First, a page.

Hillary Clinton's House Style

Whether she likes it or not, Hillary Clinton's wardrobe will matter when it comes to the final vote


2016 United States presidential candidate Hillary Clinton must understand the importance of image. Picture / AP.

Hillary Clinton is running for president. Why is this being printed on the fashion pages?

Because no other candidates have appeared on the cover of US Vogue before or since Clinton’s appearance in December 1998. And because few have elicited the immediate promise of another cover shoot: “All of us at Vogue look forward to putting on the cover the first female President of the United States,” said editor, Anna Wintour, in 2013.

The potential of Clinton entering the presidential race has ignited excitement that extends far beyond politics. On the one hand, that’s simply because Clinton is a woman — angering some, frightening others, motivating many.

On the other, it’s because she is already a celebrity, by virtue of her previous incarnation as First Lady of the United States (Flotus). That’s how she bagged that Vogue cover, and why she garners such attention — or, to address it differently, unwelcome scrutiny, particularly when it comes to her sartorial choices.

“I remember — everyone remembers — [her] awkwardness with fashion,” says American journalist and author Cathy Horyn of Clinton’s entrance to the White House in 1993, when her husband began his first term as President. Horyn was then fashion critic at The Washington Post; she moved to The New York Times during his second term.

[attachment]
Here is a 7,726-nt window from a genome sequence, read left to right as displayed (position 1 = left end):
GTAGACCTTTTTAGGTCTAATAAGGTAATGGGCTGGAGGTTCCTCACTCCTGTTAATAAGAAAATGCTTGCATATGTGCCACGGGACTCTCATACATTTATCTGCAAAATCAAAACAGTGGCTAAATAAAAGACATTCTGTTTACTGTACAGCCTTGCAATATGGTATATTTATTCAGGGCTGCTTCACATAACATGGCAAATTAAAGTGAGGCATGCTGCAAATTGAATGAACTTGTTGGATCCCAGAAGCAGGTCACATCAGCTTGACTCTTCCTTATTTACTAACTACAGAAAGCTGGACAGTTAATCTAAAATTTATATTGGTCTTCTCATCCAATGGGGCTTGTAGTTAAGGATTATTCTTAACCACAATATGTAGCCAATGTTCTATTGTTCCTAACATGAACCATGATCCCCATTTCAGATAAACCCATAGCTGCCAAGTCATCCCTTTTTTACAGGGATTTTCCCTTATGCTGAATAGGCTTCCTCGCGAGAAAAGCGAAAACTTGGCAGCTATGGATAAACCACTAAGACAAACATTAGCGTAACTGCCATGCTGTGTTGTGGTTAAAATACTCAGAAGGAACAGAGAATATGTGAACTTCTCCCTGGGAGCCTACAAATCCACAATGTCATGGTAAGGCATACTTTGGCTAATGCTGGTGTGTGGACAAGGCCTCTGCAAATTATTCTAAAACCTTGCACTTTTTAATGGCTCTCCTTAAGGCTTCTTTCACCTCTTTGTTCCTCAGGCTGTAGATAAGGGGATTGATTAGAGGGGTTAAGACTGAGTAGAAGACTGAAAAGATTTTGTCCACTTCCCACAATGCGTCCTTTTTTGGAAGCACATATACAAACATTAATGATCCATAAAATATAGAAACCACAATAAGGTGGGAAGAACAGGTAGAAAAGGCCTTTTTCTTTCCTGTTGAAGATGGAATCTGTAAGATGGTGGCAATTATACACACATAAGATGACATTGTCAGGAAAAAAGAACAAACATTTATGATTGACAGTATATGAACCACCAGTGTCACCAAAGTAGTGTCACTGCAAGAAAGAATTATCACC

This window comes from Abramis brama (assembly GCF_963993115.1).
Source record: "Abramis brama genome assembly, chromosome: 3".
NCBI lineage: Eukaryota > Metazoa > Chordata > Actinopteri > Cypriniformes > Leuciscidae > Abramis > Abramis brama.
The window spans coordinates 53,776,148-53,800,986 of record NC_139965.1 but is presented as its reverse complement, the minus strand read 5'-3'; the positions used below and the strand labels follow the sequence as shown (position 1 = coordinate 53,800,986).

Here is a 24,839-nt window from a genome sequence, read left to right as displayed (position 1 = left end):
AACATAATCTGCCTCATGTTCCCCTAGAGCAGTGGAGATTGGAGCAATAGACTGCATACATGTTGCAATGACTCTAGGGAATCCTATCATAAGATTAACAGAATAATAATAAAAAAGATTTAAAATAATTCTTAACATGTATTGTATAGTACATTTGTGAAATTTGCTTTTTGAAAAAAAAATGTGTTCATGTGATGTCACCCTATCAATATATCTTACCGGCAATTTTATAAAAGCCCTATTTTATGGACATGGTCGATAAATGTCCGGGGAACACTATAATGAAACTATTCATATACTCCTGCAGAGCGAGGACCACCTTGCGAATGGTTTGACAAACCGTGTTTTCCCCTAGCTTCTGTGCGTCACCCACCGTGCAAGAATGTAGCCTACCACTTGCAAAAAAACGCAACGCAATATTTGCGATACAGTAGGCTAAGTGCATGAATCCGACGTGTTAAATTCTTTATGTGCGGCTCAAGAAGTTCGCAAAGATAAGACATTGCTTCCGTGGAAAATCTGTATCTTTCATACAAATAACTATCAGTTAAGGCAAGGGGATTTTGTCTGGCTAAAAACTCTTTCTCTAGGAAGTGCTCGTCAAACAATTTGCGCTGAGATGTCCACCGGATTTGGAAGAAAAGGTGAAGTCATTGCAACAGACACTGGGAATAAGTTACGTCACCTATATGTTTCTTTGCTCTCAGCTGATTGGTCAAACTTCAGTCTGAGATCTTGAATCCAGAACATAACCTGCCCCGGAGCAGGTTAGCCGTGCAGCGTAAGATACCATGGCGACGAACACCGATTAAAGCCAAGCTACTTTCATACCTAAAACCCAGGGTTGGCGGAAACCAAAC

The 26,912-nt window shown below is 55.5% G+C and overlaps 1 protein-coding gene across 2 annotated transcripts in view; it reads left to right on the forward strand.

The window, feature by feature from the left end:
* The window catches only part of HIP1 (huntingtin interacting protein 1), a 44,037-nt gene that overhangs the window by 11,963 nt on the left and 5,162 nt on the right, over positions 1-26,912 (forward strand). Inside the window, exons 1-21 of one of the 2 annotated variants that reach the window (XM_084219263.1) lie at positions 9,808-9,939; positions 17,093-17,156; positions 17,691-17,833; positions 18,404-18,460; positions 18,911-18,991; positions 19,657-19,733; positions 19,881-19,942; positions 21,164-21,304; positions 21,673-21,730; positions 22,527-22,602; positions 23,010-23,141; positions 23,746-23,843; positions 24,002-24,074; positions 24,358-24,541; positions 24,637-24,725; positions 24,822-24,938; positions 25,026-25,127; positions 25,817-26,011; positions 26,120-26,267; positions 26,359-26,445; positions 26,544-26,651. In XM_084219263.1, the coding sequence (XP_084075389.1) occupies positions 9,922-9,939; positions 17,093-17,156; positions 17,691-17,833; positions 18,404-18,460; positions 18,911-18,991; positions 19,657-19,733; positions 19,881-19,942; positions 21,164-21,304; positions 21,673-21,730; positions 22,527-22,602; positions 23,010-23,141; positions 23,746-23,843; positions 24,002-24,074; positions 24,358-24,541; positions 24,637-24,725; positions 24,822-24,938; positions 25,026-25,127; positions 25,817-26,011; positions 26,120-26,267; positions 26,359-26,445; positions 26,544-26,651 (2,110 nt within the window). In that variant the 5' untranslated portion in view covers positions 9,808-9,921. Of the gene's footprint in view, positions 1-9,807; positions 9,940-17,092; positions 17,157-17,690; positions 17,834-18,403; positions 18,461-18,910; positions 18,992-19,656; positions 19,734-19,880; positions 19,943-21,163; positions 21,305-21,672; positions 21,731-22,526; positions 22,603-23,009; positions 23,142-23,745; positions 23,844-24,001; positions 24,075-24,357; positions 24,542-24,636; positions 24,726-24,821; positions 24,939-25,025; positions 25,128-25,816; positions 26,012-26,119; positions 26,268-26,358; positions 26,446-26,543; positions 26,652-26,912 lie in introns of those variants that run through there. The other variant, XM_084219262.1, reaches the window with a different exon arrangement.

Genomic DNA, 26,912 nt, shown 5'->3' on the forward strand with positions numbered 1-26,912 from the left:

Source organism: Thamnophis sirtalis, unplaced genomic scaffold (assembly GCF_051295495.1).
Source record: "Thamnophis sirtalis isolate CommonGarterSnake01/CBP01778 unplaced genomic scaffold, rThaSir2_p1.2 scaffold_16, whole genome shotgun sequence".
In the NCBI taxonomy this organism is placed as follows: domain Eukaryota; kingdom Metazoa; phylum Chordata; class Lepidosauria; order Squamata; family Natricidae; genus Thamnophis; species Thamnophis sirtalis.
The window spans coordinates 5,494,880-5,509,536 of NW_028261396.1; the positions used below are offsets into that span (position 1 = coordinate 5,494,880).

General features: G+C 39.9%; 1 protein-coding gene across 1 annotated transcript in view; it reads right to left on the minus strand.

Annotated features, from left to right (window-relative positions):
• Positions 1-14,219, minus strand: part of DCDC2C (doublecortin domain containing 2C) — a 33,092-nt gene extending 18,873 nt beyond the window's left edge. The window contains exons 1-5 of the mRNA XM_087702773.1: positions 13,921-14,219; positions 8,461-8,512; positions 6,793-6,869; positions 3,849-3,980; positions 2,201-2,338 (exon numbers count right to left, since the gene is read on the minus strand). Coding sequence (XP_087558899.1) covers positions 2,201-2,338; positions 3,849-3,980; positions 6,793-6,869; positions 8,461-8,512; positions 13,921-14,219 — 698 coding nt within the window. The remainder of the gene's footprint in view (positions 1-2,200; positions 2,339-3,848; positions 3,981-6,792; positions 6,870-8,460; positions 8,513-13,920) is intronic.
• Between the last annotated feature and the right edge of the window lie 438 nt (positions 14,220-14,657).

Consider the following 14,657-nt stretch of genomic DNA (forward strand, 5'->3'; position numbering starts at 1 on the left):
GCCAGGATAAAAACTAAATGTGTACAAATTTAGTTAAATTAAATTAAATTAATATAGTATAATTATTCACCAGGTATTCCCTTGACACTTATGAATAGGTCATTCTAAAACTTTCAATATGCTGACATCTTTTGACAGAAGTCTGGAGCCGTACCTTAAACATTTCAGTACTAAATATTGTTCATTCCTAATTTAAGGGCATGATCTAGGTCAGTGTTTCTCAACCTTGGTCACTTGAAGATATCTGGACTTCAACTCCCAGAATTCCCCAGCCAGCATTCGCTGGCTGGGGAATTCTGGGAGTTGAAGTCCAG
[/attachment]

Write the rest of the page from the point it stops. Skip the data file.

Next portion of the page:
And that awkwardness has stuck with Clinton, despite attempts to sandblast it off.

If anyone could achieve the latter, it would be Wintour (who declined to be interviewed for this article). Clinton appeared polished and demure on her Vogue cover, dressed by the late Oscar de la Renta, who also designed her 1997 inauguration gown, but that chic didn’t stick.

For all her discomfort, Clinton recognises the power of her appearance. She once famously stated that she could knock a story off the front page by changing her hairdo (probably true), while for the State of the Union address in January 1998, at the height of the Lewinsky scandal, she donned a skirt suit in a vibrant pink indelibly associated with Jacqueline Kennedy at the time of her husband’s assassination. In America, it reads as the colour of a martyred wife; and of a survivor. Clinton is both.

It’s also, pointedly, a colour that could never be worn by a male presidential candidate.

Democratic or Republican, male dress is conservative. Clinton’s is too — she’s not the racy type. But, as a woman, she can experiment more.

A ball gown, or even a simple but brightly coloured outfit (she wears plenty of Democratic blue) is far more expressive than a male candidate’s sober suiting. Those choices also open her up to plenty of criticism, not all based on subjective taste.

Flotus Michelle Obama was roundly criticised for wearing a dress by Alexander McQueen, as opposed to an American label, for a White House dinner in 2011. A similar charge was levied at Mrs Kennedy for her love of Paris couture (she ended up sporting US knock-offs).